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Franchise Management For Dummies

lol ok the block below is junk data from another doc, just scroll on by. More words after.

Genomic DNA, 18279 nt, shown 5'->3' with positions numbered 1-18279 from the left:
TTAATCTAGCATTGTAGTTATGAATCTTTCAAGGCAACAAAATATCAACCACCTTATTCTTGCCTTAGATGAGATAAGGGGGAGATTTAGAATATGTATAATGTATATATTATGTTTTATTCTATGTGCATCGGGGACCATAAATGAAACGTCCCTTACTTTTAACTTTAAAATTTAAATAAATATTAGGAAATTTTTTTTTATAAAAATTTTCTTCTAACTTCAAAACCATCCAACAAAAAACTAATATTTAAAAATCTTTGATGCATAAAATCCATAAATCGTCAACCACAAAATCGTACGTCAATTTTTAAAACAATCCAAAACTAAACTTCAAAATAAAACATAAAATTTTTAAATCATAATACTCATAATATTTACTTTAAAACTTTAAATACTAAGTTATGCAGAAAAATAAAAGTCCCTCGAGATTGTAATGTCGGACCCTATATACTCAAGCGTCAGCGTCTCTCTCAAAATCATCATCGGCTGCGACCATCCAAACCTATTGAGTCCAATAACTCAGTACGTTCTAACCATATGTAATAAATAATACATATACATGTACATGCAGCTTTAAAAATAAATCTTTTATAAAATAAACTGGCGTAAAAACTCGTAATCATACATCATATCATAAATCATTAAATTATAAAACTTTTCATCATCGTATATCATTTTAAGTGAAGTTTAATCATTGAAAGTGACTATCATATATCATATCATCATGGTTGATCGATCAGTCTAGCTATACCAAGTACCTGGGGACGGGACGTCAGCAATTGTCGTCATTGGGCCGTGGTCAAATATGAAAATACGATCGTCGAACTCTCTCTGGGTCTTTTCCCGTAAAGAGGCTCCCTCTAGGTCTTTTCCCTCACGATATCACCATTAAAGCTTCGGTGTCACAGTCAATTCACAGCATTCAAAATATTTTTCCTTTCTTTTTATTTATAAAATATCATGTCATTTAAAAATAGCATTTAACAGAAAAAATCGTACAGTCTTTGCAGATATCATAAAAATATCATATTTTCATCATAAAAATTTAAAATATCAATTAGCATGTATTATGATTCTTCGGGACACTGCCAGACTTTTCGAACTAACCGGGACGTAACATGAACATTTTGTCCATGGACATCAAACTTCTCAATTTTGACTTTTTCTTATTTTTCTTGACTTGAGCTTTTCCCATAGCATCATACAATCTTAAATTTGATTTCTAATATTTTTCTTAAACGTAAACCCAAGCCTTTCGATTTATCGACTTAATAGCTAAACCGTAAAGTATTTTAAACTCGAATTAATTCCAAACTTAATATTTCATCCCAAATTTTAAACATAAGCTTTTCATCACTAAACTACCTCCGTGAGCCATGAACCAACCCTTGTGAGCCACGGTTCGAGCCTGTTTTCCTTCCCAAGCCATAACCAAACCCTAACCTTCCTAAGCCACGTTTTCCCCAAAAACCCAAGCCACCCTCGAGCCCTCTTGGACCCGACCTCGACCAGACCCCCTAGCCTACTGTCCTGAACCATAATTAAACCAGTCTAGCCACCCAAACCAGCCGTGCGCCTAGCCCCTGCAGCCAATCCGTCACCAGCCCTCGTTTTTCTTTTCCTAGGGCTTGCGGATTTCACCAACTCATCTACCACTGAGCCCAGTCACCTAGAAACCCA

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Table of Contents